Club embraces waka ama and kapa haka
By Paul Titus
A club with hearty Methodist roots put in a winning performance at the national Waka Ama Sprint championships last month and is now looking forward to competing in the national kapa haka festival.
The Whangarei-based club Te Puu Ao is the brainchild of Methodist minita-a-iwi Winiata Morunga. Winiata’s daughter Recenia Kaka says Te Puu Ao means ‘heart of the universe’ or ‘beginning of all beginnings’.
The club’s kaupapa is to create a world that fosters champions and inspires magnificence. Many of those involved in Te Puu Ao have affiliation to hapu within Nga Puhi.
The Morunga whanau are Te Hikutu, which is based in the Methodist stronghold of Whirinaki, Hokianga. Recenia says that her father brought his children up to conduct karakia from Te Taha Maori’s blue prayer and himene book.
"Te Puu Ao started out as a kapa haka club," she says. "Our first serious competition was in the Tai Tokerau regional championships in April, 2008. We were fortunate enough to win that competition, and that means we will be in Tauranga for Te Matatini, the national kapa haka championships in February."
The Morunga whanau met with other key whanau members Ralph and Auriole Ruka to create and to amalgamate waka ama (Polynesian canoe racing) with kapa haka.
"It is unusual for a club to compete in both waka ama and kapa haka but the waka is an important legacy from our ancestors so we decided to do it. Part of our journey now has been to see how we can unite the two disciplines under one kaupapa. We are also looking at other disciplines for youth such as hip hop.
While teams from a full range of ages take part waka ama racing, Te Puu Ao’s teams are all in the younger age groups. The club has a midget girls team and a midget boys team (seven to 10 year olds), an under 12 boys team, under 16 boys and girls teams, and an under 19 boys team.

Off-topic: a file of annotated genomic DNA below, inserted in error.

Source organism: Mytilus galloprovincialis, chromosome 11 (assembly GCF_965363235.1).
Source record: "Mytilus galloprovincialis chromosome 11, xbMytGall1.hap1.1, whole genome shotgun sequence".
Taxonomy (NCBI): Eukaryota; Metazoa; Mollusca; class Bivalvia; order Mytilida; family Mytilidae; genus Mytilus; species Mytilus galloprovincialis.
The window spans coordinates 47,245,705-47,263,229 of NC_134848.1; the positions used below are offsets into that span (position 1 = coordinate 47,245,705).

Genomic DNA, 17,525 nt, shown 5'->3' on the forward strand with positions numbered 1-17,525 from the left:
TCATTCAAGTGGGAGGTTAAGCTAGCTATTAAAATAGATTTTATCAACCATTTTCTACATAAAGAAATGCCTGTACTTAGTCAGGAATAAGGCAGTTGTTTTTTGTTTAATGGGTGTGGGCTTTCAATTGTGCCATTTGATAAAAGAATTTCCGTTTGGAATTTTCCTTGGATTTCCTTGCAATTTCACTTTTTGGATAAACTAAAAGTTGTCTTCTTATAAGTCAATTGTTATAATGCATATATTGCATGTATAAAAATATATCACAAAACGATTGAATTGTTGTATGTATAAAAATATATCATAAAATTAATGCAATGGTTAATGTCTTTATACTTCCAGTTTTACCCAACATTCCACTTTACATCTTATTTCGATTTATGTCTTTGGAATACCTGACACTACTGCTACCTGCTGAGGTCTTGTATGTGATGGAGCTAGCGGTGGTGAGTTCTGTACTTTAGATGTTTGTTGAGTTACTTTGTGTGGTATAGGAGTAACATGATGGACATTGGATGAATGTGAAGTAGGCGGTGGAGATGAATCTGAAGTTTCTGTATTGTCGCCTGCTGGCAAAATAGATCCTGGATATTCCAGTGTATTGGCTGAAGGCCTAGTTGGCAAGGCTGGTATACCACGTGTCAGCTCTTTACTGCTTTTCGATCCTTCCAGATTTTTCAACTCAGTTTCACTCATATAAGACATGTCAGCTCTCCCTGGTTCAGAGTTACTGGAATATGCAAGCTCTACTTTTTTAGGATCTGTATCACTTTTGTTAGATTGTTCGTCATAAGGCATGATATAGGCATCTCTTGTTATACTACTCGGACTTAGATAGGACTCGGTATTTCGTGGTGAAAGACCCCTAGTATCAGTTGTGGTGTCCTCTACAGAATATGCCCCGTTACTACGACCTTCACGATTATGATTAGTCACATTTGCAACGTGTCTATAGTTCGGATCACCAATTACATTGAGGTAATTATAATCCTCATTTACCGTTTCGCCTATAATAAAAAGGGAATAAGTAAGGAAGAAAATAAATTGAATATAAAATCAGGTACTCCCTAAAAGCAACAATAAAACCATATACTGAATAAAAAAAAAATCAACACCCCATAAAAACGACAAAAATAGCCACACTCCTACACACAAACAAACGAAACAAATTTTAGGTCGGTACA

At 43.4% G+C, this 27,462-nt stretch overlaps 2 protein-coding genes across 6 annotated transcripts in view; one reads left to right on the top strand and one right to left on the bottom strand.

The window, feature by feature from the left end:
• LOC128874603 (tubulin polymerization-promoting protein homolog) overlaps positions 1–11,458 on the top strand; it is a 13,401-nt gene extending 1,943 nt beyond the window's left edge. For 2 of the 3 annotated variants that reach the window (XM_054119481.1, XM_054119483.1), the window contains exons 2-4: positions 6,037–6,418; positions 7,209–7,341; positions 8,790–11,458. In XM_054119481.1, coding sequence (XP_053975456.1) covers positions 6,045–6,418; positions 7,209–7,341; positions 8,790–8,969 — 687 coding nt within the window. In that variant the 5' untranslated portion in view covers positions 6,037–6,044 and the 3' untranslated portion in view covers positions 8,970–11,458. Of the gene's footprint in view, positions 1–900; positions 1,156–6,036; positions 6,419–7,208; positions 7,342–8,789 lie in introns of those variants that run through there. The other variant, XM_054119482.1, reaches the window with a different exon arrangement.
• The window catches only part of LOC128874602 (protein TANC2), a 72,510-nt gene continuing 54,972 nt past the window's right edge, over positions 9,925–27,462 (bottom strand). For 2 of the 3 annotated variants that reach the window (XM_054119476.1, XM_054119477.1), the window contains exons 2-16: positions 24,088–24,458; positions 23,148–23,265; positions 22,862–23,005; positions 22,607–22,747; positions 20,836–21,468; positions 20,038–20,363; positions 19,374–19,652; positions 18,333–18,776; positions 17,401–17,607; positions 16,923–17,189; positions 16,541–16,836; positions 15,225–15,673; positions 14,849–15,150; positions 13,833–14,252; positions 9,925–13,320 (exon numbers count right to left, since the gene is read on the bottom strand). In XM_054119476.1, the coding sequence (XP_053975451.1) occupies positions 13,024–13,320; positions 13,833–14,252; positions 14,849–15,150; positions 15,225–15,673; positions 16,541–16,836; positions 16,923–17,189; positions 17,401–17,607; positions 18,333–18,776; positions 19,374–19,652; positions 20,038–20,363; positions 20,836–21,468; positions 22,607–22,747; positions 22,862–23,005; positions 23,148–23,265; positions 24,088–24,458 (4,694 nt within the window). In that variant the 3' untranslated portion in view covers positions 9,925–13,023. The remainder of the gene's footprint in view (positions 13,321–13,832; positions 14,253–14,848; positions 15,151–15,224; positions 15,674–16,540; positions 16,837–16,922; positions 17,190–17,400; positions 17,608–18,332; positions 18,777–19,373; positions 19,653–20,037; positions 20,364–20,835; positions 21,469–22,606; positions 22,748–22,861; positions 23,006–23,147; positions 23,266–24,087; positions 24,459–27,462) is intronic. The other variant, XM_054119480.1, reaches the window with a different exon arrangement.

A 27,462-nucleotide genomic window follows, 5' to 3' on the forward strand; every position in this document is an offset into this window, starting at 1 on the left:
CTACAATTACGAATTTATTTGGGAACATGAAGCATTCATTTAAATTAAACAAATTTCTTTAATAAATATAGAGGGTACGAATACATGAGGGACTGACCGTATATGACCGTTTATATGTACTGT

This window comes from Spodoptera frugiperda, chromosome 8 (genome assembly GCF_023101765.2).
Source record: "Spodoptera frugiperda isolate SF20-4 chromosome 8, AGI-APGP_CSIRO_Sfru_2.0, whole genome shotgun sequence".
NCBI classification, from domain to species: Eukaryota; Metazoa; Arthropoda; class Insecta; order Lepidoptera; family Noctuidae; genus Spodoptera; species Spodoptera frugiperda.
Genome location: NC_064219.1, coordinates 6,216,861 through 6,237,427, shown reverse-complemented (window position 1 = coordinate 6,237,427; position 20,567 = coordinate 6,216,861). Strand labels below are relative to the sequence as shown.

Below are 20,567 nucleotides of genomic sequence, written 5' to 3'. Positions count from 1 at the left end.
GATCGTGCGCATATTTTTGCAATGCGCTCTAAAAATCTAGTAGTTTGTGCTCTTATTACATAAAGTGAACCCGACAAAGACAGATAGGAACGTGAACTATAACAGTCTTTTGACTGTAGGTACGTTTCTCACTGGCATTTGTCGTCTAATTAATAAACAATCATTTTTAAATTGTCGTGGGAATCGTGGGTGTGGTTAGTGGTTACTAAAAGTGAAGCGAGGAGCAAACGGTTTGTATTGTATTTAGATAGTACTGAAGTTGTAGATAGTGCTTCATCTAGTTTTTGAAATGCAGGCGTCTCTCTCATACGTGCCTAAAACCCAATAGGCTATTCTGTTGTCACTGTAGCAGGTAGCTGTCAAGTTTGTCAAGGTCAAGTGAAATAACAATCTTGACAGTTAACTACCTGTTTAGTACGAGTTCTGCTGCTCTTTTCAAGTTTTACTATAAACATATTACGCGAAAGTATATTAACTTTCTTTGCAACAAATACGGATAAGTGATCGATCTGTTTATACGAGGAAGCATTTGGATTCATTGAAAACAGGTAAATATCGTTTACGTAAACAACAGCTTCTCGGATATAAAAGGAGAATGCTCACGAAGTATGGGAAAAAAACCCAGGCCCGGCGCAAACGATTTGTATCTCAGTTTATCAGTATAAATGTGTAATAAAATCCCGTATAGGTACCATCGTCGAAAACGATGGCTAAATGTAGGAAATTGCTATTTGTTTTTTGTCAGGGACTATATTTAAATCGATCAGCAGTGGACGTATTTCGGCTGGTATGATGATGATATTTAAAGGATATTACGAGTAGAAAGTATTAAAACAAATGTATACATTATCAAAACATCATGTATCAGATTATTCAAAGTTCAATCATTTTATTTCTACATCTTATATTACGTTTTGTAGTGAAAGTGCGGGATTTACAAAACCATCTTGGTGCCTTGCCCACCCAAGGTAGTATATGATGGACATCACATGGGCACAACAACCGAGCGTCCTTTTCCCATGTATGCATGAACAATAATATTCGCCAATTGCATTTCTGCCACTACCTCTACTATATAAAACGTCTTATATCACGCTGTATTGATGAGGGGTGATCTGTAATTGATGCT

Recenia explains that waka ama races are for W1, W6 and W12 canoes. W1 are single person canoes, W6 are six person canoes, and W12 are two W6 canoes joined together to create a 12 person canoe.
The Te Puu Ao waka ama teams are based at Tutukaka Marina in Whangarei. They generally practice after kapa haka rehearsals and in the build up to championships last month they were on the water every other day.
While the ethos of the club stresses participation over winning, the hard work has paid off. Te Puu Ao sailed off with a good medal haul at the NZ waka ama national regatta, which took place January 14-19. It is the largest waka ama competition in the world, and this year 3000 paddlers took part.
Te Puu Ao’s midget girls team won a bronze in W12s, and its under 16 boys team ‘The Puha Boyz’ won gold in for both the 1000 metre and 500 metre races in the W6s. Under 16 paddler Tupu King also won gold in W1.
While the other waka ama teams might be able to have a break now that the championships are over, the members of Te Puu Ao have no time to rest on their laurels. They are the first team to perform when Te Matatini opens on February 19th so they are now busy practicing hard.